Before reading on, be warned that the following post contains *spoilers* for Sunday night’s episode of Game of Thrones, “The Last of the Starks.” If you aren’t caught up by now, make like Bran and excuse yourself at the most inopportune moment.
Still with us? Great. It’s fair to say that the fourth episode of the show’s final season boasted the most problematic pacing of any installment so far this year. The first hour unfurled quickly enough as our heroes dealt with the fallout from the Battle of Winterfell and the unexpectedly succinct victory over the Night King and his Army of the Dead. That’s all well and good (for the most part).
The trouble is that the final third of last night’s episode played out like an overstuffed burrito imploding in your hands. Euron killed Rhaegal, putting Daenerys dangerously close to blowing a 3-0 dragon lead. Cersei conscripted the one million inhabitants of King’s Landing in Operation Human Shield while holding Missandei hostage. Tyrion and Varys debated the merits of treason. Missandei got an intense haircut, and Dany was PISSED OFF. Is she finally going full Mad Queen on Westeros?
The condensed and accelerated season is just too truncated to provide proper context for major character decisions or the requisite breathing room needed for the emotional beats in between all the intense spurts. As such, “The Last of the Starks” hurtles itself through multiple major happenings and twists for several characters, with Dany at the center of these transitions.
In a new interview with Variety, Game of Thrones showrunners David Benioff and D.B. Weiss opened up about her mind-set throughout the episode. “Dany kind of structures the feast scene, in a way,” Weiss said of the opening scene. “She’s really the person whose emotions and choices are guiding the scene.”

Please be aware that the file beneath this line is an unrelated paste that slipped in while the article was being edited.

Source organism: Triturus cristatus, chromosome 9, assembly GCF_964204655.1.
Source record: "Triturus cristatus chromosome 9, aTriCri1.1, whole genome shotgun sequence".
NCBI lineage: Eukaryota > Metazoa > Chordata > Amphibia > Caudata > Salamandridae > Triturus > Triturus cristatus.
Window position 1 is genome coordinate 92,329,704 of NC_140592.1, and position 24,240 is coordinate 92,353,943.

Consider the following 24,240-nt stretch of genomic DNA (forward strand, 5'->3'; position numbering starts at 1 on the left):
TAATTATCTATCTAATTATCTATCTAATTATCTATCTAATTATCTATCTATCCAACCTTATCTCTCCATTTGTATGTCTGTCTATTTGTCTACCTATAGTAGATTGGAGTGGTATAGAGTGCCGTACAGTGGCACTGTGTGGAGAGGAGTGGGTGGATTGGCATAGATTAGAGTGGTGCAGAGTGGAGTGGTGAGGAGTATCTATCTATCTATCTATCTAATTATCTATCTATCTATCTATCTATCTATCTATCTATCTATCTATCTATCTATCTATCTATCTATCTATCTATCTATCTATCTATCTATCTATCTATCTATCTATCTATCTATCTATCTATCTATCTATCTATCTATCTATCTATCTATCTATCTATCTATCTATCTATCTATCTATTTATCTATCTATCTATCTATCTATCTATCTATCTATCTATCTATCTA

Benioff added, “Things start to shift a little bit when Daenerys calls Gendry forward and names him the new lord of Storm’s End.”
As the scene progresses, Dany notes the love and devotion the Wildlings and Northerners have for Jon, and the secret of his true parentage begins to eat at her. If the North knew the truth, they wouldn’t hesitate to back him for the Iron Throne.
“She’s scarred by the events that just took place, but she’s also very much thinking about what Jon Snow told her, and she’s really shaken when she sees everyone celebrating with him and talking about what a mad man and what a king he is for getting on a dragon,” Benioff said.
“He has love and respect from these people that even with the gesture she just made, she can’t ever equal,” Weiss continued.
“She realizes his true identity is a real threat to her if it comes out,” Benioff added.
Naturally, Dany tried to convince Jon to keep his lineage a secret, and if Jon truly doesn’t want the throne, it is but a small sacrifice to live a familiar lie for the perceived greater good. But Jon, ever Ned Stark’s son, couldn’t clam up. He told his sisters, setting off a chain reaction of gossip.
“Once Dany introduces the idea that everything can be as it was if Jon keeps this secret buttoned down and tells no one, she’s introducing a conflict that plays forward,” Weiss said. And once Dany lost both Rhaegal and Missandei, the entire schism of Westeros was further inflamed.
“Dany’s other enemies have not just been sitting still—they’ve been planning for the final battle,” Benioff said. “We saw in Season 7 that Qyburn had invented this giant, dragon-killing Scorpion. Qyburn went back to the drawing board and he made even larger, more powerful Scorpions. Dozens of them are now lining the walls of King’s Landing, and dozens more are lining the decks of the Iron Fleet.”
He continued, “While Dany kind of forgot about the Iron Fleet and Euron’s forces, they certainly haven’t forgotten about her.”
“In some ways, the most important thing that happens to Daenerys in four is the death of her second dragon,” Weiss said. “Now she’s got one dragon, and that dragon presumably is just as vulnerable as Rhaegal was. So there’s this mourning of a child, which is very real to her, and then her best friend is taken. Dany knows that once Cersei has Missandei, she’s not going to see Missandei alive again. She’s really back where she was at the very beginning, Emotionally, she’s alone in the world, and she can’t really trust anybody. Unlike then, she’s extremely powerful and unlike then, she’s filled with a rage that’s aimed at one person specifically.”
Daenerys was fixated on Missandei’s final words. As Benioff explained, “Dracarys is clearly meant for Dany. Missandei knows that her life is over, and she’s saying, you know, light them up.”